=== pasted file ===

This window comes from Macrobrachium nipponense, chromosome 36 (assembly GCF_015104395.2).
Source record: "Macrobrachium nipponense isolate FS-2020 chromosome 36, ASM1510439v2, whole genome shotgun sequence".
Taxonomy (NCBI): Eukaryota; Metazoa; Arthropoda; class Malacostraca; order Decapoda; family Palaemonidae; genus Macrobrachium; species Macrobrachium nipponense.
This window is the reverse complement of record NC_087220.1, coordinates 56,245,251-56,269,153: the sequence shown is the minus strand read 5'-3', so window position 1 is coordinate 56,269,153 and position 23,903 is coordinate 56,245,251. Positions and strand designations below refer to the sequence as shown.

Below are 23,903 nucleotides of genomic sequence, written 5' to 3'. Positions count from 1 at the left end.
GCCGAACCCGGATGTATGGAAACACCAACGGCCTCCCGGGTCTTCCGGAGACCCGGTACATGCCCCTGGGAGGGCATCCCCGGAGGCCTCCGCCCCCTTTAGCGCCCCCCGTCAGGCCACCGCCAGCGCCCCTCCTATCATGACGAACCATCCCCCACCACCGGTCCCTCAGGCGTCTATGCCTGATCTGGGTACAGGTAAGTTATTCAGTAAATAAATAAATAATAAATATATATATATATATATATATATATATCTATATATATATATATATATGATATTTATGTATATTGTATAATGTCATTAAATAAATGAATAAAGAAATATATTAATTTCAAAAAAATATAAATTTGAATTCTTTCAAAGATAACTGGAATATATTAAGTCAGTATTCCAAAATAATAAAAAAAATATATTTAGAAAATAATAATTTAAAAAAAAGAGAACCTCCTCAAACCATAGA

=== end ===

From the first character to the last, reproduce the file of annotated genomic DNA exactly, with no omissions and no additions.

This window comes from Macrobrachium nipponense, chromosome 36 (assembly GCF_015104395.2).
Source record: "Macrobrachium nipponense isolate FS-2020 chromosome 36, ASM1510439v2, whole genome shotgun sequence".
Taxonomy (NCBI): Eukaryota; Metazoa; Arthropoda; class Malacostraca; order Decapoda; family Palaemonidae; genus Macrobrachium; species Macrobrachium nipponense.
This window is the reverse complement of record NC_087220.1, coordinates 56,245,251-56,269,153: the sequence shown is the minus strand read 5'-3', so window position 1 is coordinate 56,269,153 and position 23,903 is coordinate 56,245,251. Positions and strand designations below refer to the sequence as shown.

Below are 23,903 nucleotides of genomic sequence, written 5' to 3'. Positions count from 1 at the left end.
GCCGAACCCGGATGTATGGAAACACCAACGGCCTCCCGGGTCTTCCGGAGACCCGGTACATGCCCCTGGGAGGGCATCCCCGGAGGCCTCCGCCCCCTTTAGCGCCCCCCGTCAGGCCACCGCCAGCGCCCCTCCTATCATGACGAACCATCCCCCACCACCGGTCCCTCAGGCGTCTATGCCTGATCTGGGTACAGGTAAGTTATTCAGTAAATAAATAAATAATAAATATATATATATATATATATATATATATCTATATATATATATATATATGATATTTATGTATATTGTATAATGTCATTAAATAAATGAATAAAGAAATATATTAATTTCAAAAAAATATAAATTTGAATTCTTTCAAAGATAACTGGAATATATTAAGTCAGTATTCCAAAATAATAAAAAAAATATATTTAGAAAATAATAATTTAAAAAAAAGAGAACCTCCTCAAACCATAGA